Requiem for a Dream

Artisan Entertainment

Crime Drama
102 min     8.018     2000     USA

Overview

The drug-induced utopias of four Coney Island residents are shattered when their addictions run deep.

Reviews

John Chard wrote:
Shattering expose of the fallible human condition. What to say about Darren Aronofsky's Requiem for a Dream that hasn't been said already? Without doubt it's a film, that in spite of its high standing on the main movie sites, polarises opinions. It's a film that in simple terms follows four people through their addictions until the shattering denouement, but the journey is made more bleak by offering tantalising snatches of hope, the dreams of the protags offered up as some sort of goals for the addicts to cling on to - only for the narrative to stick in its rusty serrated blade to draw the lifeblood from the hapless hopefuls. Arononfsky brings a multitude of technical skills to the party that emphasise the emotional discord on show. Standard split-screening is married up with rapid cutting, isolated framing, close ups, long tracking and Snorricam, all of which is sound tracked by Clint Mansell's haunting musical composition. All told it's an assault on all the senses and terrifying with it, boosted no end by Aronofsky getting top performances from his cast of actors. Love it or hate it, it's a film that simply can't be ignored, unsparing cinema produced by a most gifted director. 9/10
JPV852 wrote:
Only my second viewing of this, last time probably was when it came out on DVD, and not one I'll re-watch anytime soon, but still a great drama featuring incredible performances, most notably Ellen Burstyn who was worthy of her Oscar nomination. Has some darkly wild moments and a swing in tones, guess giving viewers insights into the highs and lows of heroine use. Not entertaining in so much as fascinating film worth it for some of the visuals and acting. **4.5/5**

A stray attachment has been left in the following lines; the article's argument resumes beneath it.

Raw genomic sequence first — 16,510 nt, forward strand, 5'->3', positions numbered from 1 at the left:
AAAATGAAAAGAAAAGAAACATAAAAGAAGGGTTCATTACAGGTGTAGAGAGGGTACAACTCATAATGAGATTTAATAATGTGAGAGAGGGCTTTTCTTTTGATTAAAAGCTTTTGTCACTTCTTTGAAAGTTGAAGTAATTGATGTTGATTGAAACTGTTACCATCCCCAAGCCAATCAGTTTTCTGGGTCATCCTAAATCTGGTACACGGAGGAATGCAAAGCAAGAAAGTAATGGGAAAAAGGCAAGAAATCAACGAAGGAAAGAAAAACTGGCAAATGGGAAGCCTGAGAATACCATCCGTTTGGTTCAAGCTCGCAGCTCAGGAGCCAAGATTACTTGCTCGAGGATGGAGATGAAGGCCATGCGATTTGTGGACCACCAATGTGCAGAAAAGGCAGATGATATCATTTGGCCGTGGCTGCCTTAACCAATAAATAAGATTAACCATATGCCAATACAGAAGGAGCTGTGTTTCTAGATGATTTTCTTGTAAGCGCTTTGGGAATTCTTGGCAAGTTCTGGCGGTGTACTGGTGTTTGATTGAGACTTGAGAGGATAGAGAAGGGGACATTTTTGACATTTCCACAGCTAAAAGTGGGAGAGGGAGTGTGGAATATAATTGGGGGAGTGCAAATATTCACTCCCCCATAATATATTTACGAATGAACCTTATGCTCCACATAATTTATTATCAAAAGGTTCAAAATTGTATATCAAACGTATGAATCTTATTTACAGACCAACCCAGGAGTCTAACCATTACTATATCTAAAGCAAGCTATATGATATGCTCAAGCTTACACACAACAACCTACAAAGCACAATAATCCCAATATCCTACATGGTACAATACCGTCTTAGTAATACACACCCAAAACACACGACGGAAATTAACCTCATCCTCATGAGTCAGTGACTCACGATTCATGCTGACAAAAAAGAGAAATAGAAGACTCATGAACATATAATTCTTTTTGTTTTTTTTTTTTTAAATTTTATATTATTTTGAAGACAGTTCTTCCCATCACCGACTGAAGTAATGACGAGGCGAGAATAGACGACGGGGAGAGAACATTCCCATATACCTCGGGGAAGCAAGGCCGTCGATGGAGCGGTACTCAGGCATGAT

corrcorr wrote:
I've never been so afraid of a refrigerator.
BornKnight wrote:
Requiem for a Dream is a psychological drama movie by Darren Aronofsky, based on a 1978 book of the same name by Hubert Selby (1928-2004) that passes in NY in the 70's era of drugs. The book was written already with Hubert thinking about a movie and had a screenplay for it and approached Aronofsky with it in hands, and Darren rewrote the screen with the help of the writer plus directed the film, being his second official movie after Pi. With a small cast of protagonists Ellen Burstyn (Sara Goldfarb) mother of Jared Leto (Harry Goldfarb), Jennifer Connelly as Marion Silver (Harry girlfriend) and Marlon Wayans as Tyrone C. Love (Harry's friend). It passes in the four stations of one year of 70 to 80's in New York Coney Island district - Sara's son Harry is a drug addicted drop out jew student of high college that constantly sells his mother TV set to pay for various drug including heroin, crack and marihuana, aided by his friend Marlon. He has a, aspiring fashion student addicted as well and share his drugs with her. The plot follows a drug enriched summer through the months each one reflecting the drugs effect from the use, high and withdraw with the seasons, involving also Sara as she is a lonely widow that lives watching shows on television about weighting loss and dreams to be in one. One day she receives a letter saying that she was selected to maybe star on one of those and after failing diet she tries to loose weight with prescribed drugs that induces to addiction as the body arrange itself with the dose. This drama as most of Aronofsky's movie have a very different way of showing up the passing of time and the drugs, into a magnificent and frenetic way as I must say - I am an Aronofsky fan, and at least for me. he is into my top 10 directors/ writers list. The acting of young Leto and Connelly in the start of career are superb and Ellen Burstyn won an Oscar for her performance. It isn't an easy movie to watch but it shows the way drugs act in a realistic way of euphoria in short bursts hip hop sequences and the sudden drastic effect of withdraw as it wrecks the life of the protagonists. Especially towards the end the movie is very heavy to watch, as expected especially at the start of the 2000's. Several cinematography techniques as split screen, timelapses, long shots and close-ups are used, and editing was strenuous using as 4 times more sequences than an usual movie due to the frenetic nature of drug use. As Aronofsky was into the start of his career I suspect he was not indicated to more Academy awards like editing, cinematography and original soundtrack (using string quartet arrangements of Kronos Quartet) written by Pulitzer Prize-winning composer David Lang. Even now, 20 years after the making it is an very enjoyable and a must see movie like the director works to understand how revolutionary it was at the time. It is as important to drug addiction as Kids was to Sex (never watched Trainspotting so I can't correlate). For my an easy 9.5 out of 10.0 / A + and a masterpiece of traditional techniques that is a must see to any cinema lover.

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